ANNAPOLIS, Md. (March 10, 2016) – A Maryland bill that would reform asset forfeiture laws to prohibit the state from taking property without a criminal conviction passed the house this week, but an amendment approved during the process creates a loophole that would allow law enforcement to work with the feds to skirt the more stringent state law.

Sen. Michael Hough (R-D4) introduced Senate Bill 161 (SB161) in January. The legislation would reform Maryland law by requiring a criminal conviction before prosecutors could proceed with asset forfeiture. Under current law, the state can seize assets even if a person is never found guilty of a crime, or even arrested.

SB161 unanimously passed the House 46-0.

FEDERAL LOOPHOLE

As introduced, SB161 closed a loophole that allows prosecutors to bypass more stringent state asset forfeiture laws by passing cases off to the federal government under its Equitable Sharing forfeiture program.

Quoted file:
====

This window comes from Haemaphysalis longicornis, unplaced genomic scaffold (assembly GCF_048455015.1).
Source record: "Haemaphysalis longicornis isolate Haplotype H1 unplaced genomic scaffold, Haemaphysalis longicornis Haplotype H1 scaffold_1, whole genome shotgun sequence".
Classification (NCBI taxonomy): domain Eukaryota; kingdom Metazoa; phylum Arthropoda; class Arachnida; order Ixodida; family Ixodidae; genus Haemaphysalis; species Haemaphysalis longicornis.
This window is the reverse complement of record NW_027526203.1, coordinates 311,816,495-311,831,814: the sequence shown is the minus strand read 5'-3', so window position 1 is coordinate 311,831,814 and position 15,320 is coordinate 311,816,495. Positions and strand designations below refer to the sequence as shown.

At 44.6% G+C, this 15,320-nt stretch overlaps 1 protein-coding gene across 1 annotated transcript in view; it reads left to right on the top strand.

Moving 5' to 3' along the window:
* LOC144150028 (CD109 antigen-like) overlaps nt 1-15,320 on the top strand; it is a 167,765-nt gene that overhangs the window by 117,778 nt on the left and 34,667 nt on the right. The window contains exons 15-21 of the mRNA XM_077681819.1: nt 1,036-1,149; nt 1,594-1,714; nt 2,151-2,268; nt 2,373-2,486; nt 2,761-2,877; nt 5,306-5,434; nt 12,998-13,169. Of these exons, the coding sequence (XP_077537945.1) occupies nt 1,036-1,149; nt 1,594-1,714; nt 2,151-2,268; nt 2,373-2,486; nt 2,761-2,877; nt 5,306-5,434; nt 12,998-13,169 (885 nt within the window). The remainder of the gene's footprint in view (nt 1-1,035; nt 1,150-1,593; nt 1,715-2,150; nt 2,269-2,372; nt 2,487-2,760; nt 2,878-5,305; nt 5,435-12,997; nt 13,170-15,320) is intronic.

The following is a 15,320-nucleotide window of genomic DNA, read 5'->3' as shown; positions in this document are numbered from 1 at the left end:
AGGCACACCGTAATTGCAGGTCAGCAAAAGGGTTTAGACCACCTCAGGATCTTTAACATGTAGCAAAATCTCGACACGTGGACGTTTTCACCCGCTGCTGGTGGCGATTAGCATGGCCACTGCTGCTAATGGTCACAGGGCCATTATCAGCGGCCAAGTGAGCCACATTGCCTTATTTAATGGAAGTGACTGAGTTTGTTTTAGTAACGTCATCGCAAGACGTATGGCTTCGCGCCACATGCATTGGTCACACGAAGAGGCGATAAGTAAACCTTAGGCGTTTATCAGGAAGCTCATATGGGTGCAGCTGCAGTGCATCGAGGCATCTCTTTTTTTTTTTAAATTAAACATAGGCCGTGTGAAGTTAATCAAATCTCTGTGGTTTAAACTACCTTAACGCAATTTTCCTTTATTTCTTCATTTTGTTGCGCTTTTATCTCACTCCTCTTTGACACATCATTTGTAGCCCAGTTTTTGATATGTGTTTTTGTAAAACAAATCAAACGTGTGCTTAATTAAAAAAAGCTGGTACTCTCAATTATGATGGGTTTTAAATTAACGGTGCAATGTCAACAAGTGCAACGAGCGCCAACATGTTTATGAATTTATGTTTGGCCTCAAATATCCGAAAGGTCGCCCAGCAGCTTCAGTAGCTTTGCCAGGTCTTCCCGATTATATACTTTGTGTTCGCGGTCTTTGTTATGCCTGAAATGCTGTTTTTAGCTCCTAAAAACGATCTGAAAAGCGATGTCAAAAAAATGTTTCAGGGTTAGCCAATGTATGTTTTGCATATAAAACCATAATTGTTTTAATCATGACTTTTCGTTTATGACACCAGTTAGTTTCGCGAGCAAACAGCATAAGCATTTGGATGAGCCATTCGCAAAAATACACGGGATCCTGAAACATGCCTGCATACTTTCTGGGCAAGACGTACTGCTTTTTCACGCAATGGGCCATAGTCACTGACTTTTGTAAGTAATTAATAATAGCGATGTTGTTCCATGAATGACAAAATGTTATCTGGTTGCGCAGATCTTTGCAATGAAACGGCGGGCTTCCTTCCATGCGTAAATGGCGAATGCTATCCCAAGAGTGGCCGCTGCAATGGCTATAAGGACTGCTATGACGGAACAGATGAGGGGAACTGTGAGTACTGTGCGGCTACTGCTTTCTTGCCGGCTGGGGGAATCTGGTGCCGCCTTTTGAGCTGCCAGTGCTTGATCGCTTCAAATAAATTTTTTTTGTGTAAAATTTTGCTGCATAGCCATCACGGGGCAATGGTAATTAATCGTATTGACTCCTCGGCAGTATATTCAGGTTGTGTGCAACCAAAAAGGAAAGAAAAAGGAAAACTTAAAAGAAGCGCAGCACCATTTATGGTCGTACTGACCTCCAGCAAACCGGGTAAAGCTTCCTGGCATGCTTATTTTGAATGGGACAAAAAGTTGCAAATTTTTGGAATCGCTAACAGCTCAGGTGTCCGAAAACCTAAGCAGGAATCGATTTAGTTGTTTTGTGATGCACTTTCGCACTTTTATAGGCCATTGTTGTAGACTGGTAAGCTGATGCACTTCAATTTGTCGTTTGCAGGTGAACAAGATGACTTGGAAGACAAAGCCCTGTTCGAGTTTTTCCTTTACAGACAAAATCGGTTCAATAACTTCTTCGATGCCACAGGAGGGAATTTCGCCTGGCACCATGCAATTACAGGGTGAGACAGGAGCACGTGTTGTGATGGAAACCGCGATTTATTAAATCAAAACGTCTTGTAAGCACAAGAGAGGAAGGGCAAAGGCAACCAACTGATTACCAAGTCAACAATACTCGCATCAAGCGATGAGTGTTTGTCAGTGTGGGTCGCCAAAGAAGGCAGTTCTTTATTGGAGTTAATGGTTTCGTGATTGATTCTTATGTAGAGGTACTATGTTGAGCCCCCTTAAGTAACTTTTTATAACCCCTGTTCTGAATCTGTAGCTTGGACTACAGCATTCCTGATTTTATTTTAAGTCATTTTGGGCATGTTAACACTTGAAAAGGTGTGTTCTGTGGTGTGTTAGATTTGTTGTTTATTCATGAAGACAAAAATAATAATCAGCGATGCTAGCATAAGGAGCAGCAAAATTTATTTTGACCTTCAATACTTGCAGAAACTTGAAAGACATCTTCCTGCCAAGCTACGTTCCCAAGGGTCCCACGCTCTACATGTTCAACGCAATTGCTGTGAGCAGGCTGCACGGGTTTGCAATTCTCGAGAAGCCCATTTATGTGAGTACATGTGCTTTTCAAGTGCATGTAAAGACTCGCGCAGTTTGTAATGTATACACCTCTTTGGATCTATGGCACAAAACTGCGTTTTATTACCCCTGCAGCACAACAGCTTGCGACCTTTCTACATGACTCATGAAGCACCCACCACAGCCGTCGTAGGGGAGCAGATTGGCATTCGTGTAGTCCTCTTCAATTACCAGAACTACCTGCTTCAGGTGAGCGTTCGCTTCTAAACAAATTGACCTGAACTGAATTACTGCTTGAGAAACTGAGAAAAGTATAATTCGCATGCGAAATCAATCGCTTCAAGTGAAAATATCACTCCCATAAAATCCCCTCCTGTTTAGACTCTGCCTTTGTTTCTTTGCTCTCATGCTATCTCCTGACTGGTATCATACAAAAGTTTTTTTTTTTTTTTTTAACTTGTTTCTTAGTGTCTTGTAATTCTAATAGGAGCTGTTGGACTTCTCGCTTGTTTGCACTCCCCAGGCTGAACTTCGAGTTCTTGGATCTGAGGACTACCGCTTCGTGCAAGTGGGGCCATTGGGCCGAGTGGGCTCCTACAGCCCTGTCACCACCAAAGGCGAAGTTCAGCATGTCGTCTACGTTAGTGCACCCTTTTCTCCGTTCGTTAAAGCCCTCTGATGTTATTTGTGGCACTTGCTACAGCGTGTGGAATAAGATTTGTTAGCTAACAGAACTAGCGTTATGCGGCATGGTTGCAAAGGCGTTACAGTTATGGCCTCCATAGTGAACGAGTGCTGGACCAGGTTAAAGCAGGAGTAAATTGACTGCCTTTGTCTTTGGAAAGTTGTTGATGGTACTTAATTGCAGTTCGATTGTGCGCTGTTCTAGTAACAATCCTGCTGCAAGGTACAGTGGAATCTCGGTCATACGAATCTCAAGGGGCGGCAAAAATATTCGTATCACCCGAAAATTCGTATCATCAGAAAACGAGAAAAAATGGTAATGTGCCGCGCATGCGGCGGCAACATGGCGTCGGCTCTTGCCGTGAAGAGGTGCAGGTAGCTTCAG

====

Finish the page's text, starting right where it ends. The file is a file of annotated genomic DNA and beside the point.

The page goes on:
A LAW ENFORCEMENT AGENCY OR PROSECUTING AUTHORITY MAY NOT DIRECTLY OR INDIRECTLY TRANSFER
OR REFER SEIZED PROPERTY TO A FEDERAL GOVERNMENT AGENCY OR LAW ENFORCEMENT AUTHORITY FOR FORFEITURE UNDER FEDERAL LAW UNLESS

1. THE PROPERTY  INCLUDES  SEIZED  CASH  IN  EXCESS OF $50,000;

AND

2. A  CRIMINAL CASE RELATED TO THE SEIZURE IS PROSECUTED IN THE FEDERAL COURT SYSTEM UNDER FEDERAL LAW.

But the amendment added an additional mechanism opening up that loophole to allow transfer to federal authority if:

A STATE OR LOCAL LAW ENFORCEMENT AGENCY TRANSFERS THE PROPERTY TO A FEDERAL AUTHORITY UNDER A FEDERAL SEIZURE WARRANT ISSUED TO TAKE CUSTODY OF…